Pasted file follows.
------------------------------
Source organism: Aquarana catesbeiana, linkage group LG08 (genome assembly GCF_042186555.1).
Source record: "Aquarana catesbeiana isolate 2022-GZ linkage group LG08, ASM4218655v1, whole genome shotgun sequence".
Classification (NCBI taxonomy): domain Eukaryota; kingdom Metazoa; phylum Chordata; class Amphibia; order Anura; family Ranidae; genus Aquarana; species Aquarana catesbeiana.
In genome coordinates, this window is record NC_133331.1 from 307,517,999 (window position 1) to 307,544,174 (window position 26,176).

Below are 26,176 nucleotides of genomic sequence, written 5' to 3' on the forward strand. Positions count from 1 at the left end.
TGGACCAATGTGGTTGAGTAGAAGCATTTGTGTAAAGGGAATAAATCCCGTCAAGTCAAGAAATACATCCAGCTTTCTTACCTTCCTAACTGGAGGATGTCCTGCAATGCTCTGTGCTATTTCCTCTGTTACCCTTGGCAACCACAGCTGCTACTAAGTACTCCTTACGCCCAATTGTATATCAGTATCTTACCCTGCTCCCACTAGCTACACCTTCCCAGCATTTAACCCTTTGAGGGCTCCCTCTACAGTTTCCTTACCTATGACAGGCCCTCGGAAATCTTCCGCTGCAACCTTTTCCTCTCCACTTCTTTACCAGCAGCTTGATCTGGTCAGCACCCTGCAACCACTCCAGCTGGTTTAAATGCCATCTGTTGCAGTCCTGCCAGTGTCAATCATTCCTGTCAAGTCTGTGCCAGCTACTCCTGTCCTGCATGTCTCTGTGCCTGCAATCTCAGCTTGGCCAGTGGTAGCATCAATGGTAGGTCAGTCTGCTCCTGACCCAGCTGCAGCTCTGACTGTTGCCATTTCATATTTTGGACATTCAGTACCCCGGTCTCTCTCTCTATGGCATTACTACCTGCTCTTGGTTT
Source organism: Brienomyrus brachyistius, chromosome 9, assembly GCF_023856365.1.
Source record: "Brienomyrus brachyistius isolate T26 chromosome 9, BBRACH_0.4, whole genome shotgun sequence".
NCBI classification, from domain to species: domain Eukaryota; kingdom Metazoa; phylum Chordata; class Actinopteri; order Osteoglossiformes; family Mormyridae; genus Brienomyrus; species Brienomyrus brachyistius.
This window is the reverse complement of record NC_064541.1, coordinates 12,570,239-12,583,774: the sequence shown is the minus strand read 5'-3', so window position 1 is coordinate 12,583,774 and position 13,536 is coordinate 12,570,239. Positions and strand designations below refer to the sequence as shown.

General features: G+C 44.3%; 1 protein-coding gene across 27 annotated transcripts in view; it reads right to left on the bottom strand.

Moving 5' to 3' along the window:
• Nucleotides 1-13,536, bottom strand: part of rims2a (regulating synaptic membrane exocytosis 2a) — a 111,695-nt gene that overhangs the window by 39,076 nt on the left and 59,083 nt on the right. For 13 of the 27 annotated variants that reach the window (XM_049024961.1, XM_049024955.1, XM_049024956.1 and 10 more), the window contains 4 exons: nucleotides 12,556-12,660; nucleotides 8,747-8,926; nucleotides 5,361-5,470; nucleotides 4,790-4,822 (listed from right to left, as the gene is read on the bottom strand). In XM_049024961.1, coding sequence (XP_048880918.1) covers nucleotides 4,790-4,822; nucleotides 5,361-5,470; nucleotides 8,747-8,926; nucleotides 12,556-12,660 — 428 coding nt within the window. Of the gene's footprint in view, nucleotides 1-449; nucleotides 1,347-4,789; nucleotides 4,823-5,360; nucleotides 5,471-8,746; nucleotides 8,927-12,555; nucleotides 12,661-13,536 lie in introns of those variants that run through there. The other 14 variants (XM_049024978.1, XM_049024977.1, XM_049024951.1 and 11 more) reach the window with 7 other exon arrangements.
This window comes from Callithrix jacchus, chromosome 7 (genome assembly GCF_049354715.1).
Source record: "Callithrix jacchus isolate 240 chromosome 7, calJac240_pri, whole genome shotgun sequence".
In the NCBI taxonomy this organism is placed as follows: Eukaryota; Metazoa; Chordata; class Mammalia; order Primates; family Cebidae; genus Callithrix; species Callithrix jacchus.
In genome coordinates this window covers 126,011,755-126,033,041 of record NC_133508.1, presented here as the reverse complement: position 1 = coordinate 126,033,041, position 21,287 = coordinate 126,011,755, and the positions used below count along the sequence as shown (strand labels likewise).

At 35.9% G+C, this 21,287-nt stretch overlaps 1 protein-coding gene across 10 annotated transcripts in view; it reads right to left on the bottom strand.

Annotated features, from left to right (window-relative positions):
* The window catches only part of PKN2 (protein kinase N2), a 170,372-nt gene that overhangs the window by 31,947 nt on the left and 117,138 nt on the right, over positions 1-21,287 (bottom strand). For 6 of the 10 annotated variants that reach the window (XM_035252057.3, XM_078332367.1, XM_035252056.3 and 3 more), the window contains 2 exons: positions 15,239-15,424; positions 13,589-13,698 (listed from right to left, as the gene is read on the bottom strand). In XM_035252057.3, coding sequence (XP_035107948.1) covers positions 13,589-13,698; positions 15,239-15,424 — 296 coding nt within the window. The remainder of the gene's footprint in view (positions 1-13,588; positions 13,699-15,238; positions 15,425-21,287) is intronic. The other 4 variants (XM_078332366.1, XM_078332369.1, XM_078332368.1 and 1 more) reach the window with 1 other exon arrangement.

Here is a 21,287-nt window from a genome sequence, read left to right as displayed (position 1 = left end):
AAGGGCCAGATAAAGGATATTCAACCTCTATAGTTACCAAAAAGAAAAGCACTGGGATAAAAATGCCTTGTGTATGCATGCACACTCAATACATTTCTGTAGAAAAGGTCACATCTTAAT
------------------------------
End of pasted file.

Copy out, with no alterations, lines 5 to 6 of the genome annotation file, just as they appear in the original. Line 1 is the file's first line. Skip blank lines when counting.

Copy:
Below are 26,176 nucleotides of genomic sequence, written 5' to 3' on the forward strand. Positions count from 1 at the left end.
TGGACCAATGTGGTTGAGTAGAAGCATTTGTGTAAAGGGAATAAATCCCGTCAAGTCAAGAAATACATCCAGCTTTCTTACCTTCCTAACTGGAGGATGTCCTGCAATGCTCTGTGCTATTTCCTCTGTTACCCTTGGCAACCACAGCTGCTACTAAGTACTCCTTACGCCCAATTGTATATCAGTATCTTACCCTGCTCCCACTAGCTACACCTTCCCAGCATTTAACCCTTTGAGGGCTCCCTCTACAGTTTCCTTACCTATGACAGGCCCTCGGAAATCTTCCGCTGCAACCTTTTCCTCTCCACTTCTTTACCAGCAGCTTGATCTGGTCAGCACCCTGCAACCACTCCAGCTGGTTTAAATGCCATCTGTTGCAGTCCTGCCAGTGTCAATCATTCCTGTCAAGTCTGTGCCAGCTACTCCTGTCCTGCATGTCTCTGTGCCTGCAATCTCAGCTTGGCCAGTGGTAGCATCAATGGTAGGTCAGTCTGCTCCTGACCCAGCTGCAGCTCTGACTGTTGCCATTTCATATTTTGGACATTCAGTACCCCGGTCTCTCTCTCTATGGCATTACTACCTGCTCTTGGTTT